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Thursday
Jun142012

The Commerce Clause Yellow Brick Road

The Commerce Clause has been used over time by the Supreme Court to enable and block economic regulation. Now a new watershed case involving an individual health care mandate is sitting on the high court's docket.The Commerce Clause in the U.S. Constitution has been a source of strong disagreement since the time of Thomas Jefferson. Arguments over this clause, which on its face controls what economic activity Congress can and cannot regulate, has intertwined with New Deal legislation, the ability to ship wine directly to consumers and, now, the Affordable Care Act.

Nina Totenberg, the encyclopedic NPR reporter who covers the U.S. Supreme Court, delivered a brief history lesson on the Commerce Clause this week, as anticipation builds for the high court's decision on what detractors sneeringly call ObamaCare.

Thomas Jefferson was one of the first to question how far the Commerce Clause could be stretched after the Supreme Court, led by Jefferson nemesis John Marshall, ruled in 1824 that the Constitution gave Congress broad powers.

Totenberg says the argument picked up with intensity 70 years later when the federal government tried to limit the antitrust actions of emerging large corporations. Federal officials suffered a setback in an 1895 ruling involving a sugar company when the court said the government lacked jurisdiction to regulate its activities because most refining was conducted within a state. 

The conservative era limiting government regulation prevailed until it bumped into the Great Depression and Franklin Roosevelt's New Deal. To rekindle the economy and political hope, Roosevelt unleashed an avalanche of programs aimed at putting people back to work and propping up wages. However, a narrow 5-4 ruling in 1936 dealing with regulation of coal mining confirmed the conservative perspective on the Commerce Clause. The decision so enraged Roosevelt, and a large part of the country, that he proposed adding six new judges to the Supreme Court.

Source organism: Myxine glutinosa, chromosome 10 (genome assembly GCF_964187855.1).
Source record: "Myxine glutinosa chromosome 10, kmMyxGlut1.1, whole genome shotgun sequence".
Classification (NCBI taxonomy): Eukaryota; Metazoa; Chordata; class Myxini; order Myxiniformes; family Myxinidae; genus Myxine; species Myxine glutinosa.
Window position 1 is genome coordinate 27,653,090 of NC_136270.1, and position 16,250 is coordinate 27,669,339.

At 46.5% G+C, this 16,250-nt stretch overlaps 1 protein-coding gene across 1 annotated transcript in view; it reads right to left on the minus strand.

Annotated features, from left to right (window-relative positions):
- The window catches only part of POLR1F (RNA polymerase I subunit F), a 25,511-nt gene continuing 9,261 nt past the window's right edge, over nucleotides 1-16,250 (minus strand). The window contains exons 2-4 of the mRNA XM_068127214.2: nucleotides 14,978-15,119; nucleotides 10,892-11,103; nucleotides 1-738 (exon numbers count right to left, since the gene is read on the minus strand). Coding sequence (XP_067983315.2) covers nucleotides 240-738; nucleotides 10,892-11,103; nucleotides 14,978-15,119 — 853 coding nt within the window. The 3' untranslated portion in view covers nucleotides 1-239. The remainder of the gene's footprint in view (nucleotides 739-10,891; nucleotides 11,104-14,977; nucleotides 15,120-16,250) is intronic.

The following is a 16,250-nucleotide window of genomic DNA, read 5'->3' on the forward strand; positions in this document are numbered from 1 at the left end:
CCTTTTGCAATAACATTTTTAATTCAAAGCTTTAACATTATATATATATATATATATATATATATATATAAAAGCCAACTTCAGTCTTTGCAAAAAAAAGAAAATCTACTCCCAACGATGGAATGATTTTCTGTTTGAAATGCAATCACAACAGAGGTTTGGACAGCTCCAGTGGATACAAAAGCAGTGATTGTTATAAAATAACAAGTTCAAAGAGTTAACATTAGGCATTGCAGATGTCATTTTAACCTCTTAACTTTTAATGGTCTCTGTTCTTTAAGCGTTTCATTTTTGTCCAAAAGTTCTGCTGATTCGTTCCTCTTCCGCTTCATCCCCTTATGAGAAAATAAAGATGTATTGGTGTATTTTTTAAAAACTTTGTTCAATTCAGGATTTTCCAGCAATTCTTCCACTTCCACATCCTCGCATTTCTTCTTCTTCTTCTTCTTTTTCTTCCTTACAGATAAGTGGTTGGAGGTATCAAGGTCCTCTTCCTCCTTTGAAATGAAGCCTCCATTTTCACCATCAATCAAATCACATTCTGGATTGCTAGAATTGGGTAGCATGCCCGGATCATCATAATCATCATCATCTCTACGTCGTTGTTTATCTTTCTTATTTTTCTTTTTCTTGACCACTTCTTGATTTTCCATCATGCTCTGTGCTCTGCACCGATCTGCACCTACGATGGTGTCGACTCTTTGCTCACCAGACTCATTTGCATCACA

Roosevelt's court-packing proposal went nowhere, but the Supreme Court took the hint and issued a ruling involving the steel industry that changed the course of Commerce Clause precedents for more than 50 years.

During that time, Totenberg says the high court deferred to Congress on matters of economic regulation. That changed in 1995 when another 5-4 majority said a law prohibiting possession of guns within 1,000 feet of school was too much of a stretch for the Commerce Clause.

It was during this period that a pivotal decision came down from the Supreme Court, Totenberg notes. In the 1942 case called Wickard V. Filburn, justices affirmed an act to stabilize agricultural prices by paying farmers not to plant crops. Roscoe Filburn challenged the statute, saying he had a right to plant crops for his own use. Justices disagreed, concluding Filburn could exceed his growth allotment, which in turn could undermine the goal of stabilizing prices by controlling crop production.

Which brings us to present time and the Affordable Care Act, which conservatives have opposed as exceeding federal authority under the Commerce Clause by requiring all Americans to have health insurance. But Totenberg hints that the argument lurking behind the Affordable Care Act runs deeper, in more ideological waters.

She quotes Randy Barrett, the Georgetown Law Center professor who is spearheading the challenge, saying he believes New Deal era court decisions deferring to Congress to regulate economic activity were "wrongly decided." Barrett believes the current court can look back to an earlier time — the time when the court sided with corporations, not Congress — to repeal all or portions of the Affordable Care Act.

Jeff Rosen, a George Washington University law professor, tells Totenberg the real motivation behind repeal of ObamaCare is to blunt future and current economic regulation, including minimum wage laws and workplace safety

Less obvious in this historical tale is the political sensitivity of the Supreme Court.  A conservative-leaning court in the 1930s switched course as justices, along with everyone else in the world, watched events in Europe spin out of control with the emergence of fascism and communism. They came to agree economic regulation was better than economic chaos.

It is an interesting footnote to contemplate at a time when health care costs are spiraling out of control in a world economy sagging under huge debt.

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